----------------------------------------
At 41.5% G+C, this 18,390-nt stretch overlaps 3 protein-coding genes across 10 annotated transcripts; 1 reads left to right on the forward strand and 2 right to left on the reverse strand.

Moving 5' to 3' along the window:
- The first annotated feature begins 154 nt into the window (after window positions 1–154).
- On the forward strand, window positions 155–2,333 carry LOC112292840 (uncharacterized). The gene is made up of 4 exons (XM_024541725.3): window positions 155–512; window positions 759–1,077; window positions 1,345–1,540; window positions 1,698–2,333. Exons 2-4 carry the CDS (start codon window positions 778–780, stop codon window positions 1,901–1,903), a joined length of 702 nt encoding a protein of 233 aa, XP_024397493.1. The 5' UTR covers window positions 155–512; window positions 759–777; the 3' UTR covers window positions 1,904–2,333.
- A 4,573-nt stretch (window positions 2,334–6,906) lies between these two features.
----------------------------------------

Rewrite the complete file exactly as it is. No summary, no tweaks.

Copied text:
At 41.5% G+C, this 18,390-nt stretch overlaps 3 protein-coding genes across 10 annotated transcripts; 1 reads left to right on the forward strand and 2 right to left on the reverse strand.

Moving 5' to 3' along the window:
- The first annotated feature begins 154 nt into the window (after window positions 1–154).
- On the forward strand, window positions 155–2,333 carry LOC112292840 (uncharacterized). The gene is made up of 4 exons (XM_024541725.3): window positions 155–512; window positions 759–1,077; window positions 1,345–1,540; window positions 1,698–2,333. Exons 2-4 carry the CDS (start codon window positions 778–780, stop codon window positions 1,901–1,903), a joined length of 702 nt encoding a protein of 233 aa, XP_024397493.1. The 5' UTR covers window positions 155–512; window positions 759–777; the 3' UTR covers window positions 1,904–2,333.
- A 4,573-nt stretch (window positions 2,334–6,906) lies between these two features.